ALOHA. One of the nice things about living in New Zealand is that Hawaii is on our way home. Once again, we visited Hana, Maui, where we camped in Myke's yard. There are no night clubs or coffee shops, but the nature is perfect, with three of our favorite beaches, one black, one red, and one perfect for body surfing. I love to bike up the hill to Pua'a Ka'a, jump in the refreshing waterfall, then bike down the hill - the perfect ride.
We spent two months in Hawaii with zero hotels. Nice! First we visited Maui Myke Embe, a weaver, a wise-ass, a wanna-be rock star, and a fellow roadie. Myke lives in Hana, a special place; local law prohibits new commercial development, and the narrow road forces everyone to drive slowly, keeping the tourist hordes at a distance. We love this patch of paradise. Myke lives off the grid with solar power and propane in a beautiful jungle with fruit trees. He set us up with two bicycles. Perfect.
Next we went to Kauai to house-sit for my aunt Wendy. The highlight was camping on the Napali Coast. Wow! The 11 mile Kalalau Trail is perhaps the world's greatest hike, with breath-taking scenery, ending at an incredible beach with a waterfall just the right size for a shower. The Kalalau Valley is sufficiently remote and lush that a community of friendly (often naked) hippies lives there permanently. Park rangers fly in with their helicopter to check camping permits on the beach, but there's not much they can do about the hippies short of a military invasion. Only go if you are an experienced camper, because the trail is sketchy, sometimes narrow with loose rocks and drop-offs to the ocean. This keeps the tourist hordes away :-)
Thanks to humans, Maui has mongoose, an invasive species that has killed all the native birds. That is one reason why people on Kauai resist the so-called Super Ferry from Honolulu. If the Super Ferry arrives, it will bring mongoose, traffic and crime, but that doesn't seem to bother the corporation behind the endeavor. This battle is not over yet, but it seems that in this case, the good guys might just win. The last time the ferry tried to dock, a fleet of surfers successfully blocked entry to the harbor. Thanks to the nearly complete lack of predators (there are some "wild" cats), Kauai still has native birds (unlike Maui); it also has "wild" chickens (released from their enclosures during Hurricane Iniki). Lili says if this were Brazil, all those chickens would be dinner.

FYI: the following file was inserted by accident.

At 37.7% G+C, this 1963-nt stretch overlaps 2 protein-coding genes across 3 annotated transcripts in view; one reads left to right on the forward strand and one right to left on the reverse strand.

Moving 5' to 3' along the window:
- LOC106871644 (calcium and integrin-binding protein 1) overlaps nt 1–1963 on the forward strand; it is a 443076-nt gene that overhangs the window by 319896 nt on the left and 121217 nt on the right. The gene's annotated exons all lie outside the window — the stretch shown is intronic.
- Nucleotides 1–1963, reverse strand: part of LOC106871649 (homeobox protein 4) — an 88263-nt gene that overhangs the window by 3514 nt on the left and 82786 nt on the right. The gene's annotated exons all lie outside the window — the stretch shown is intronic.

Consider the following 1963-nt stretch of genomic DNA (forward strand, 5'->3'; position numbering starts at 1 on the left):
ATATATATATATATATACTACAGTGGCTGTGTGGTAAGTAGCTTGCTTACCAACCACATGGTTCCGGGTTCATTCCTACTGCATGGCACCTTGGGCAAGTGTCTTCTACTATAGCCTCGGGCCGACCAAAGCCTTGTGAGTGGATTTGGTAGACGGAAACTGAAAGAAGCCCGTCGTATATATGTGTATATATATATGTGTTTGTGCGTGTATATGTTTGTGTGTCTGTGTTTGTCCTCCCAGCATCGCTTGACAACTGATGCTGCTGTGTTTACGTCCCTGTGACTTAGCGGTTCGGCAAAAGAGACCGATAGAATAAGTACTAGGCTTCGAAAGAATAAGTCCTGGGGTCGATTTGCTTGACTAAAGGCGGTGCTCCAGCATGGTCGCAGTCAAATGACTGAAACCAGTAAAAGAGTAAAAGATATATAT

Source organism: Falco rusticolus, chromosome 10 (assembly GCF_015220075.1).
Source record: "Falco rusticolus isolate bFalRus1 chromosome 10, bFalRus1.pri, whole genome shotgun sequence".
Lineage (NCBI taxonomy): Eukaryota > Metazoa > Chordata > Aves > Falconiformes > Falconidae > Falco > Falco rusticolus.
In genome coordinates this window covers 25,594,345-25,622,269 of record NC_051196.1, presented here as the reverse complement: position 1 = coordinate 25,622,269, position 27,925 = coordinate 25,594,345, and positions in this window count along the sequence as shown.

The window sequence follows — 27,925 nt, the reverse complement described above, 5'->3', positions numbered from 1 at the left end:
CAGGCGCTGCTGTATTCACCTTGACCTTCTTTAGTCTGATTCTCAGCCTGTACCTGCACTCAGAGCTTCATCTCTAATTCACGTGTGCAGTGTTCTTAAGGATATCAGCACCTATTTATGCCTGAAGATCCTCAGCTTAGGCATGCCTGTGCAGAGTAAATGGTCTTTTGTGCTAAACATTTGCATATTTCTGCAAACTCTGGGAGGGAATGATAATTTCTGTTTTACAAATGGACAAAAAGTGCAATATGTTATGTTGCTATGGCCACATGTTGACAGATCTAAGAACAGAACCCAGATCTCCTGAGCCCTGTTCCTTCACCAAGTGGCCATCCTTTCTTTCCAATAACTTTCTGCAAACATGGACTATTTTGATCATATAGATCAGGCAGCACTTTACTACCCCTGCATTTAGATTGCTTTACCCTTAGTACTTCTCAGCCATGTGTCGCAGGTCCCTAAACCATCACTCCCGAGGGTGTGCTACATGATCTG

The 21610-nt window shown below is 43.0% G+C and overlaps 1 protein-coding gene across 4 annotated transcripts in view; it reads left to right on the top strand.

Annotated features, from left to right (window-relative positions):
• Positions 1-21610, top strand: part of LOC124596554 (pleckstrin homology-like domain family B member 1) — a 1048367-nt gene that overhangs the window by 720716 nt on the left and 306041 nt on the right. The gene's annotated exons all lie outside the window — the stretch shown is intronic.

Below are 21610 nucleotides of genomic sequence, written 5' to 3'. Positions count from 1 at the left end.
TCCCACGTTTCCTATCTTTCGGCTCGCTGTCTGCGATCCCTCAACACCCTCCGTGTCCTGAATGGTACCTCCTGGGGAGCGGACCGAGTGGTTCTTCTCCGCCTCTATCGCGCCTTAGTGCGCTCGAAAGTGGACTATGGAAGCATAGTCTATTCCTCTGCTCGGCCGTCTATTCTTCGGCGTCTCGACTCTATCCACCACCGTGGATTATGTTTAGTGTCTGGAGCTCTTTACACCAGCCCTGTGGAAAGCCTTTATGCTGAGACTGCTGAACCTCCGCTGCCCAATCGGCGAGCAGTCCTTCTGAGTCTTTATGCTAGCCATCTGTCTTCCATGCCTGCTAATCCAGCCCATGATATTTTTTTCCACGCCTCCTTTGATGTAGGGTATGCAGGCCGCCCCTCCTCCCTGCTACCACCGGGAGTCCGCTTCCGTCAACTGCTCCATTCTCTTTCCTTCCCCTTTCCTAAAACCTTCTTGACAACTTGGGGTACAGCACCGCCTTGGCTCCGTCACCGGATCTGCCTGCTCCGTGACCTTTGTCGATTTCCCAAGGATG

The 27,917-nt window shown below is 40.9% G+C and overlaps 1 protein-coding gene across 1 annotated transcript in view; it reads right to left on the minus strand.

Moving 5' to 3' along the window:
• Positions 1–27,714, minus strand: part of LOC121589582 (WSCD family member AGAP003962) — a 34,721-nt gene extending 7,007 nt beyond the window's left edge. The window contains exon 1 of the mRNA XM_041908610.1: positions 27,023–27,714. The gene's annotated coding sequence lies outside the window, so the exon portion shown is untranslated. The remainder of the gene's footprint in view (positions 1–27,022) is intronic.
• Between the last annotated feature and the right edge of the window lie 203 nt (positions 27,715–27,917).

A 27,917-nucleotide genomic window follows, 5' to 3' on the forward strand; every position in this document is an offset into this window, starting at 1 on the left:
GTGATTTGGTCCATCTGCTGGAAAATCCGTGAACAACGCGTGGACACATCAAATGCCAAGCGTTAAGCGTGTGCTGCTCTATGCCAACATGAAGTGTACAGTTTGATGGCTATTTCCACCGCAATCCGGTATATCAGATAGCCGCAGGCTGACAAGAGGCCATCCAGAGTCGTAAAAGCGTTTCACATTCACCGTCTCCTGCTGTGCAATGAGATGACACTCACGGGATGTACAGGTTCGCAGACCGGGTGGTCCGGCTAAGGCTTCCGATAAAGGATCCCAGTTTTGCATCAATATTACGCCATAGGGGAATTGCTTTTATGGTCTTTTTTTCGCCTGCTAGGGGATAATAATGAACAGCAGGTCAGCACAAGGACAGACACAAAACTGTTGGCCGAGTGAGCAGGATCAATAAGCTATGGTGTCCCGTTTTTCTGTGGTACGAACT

Sadly, the traditional culture is gone. From Kauai one can see the "forbidden" island of Niihau, where Hawaiians still live without electricity, but Niihau is the exception that proves the rule: Hawaii has been taken over by an invasive species known as "howlies" (rich Americans who buy up the nice real estate). I don't blame the locals for being angry; Hawaii has become America's backyard playground. One bumper sticker sums it up: "Welcome to Hawaii. Now go home." They want their country back. But history is what it is; the explorers brought fruit trees, too.
Aloha means love.
We went to the Big Island to hike on the world's most active volcano. Then we went to a family reunion on Kauai, where my aunt Wendy lives. We spent one night on Oahu's Waikiki Beach. Finally we went to Maui to visit Myke; Hana is a very special place (described above). Nice!
PS: Here's a gallery of Wendy's superb underwater photography.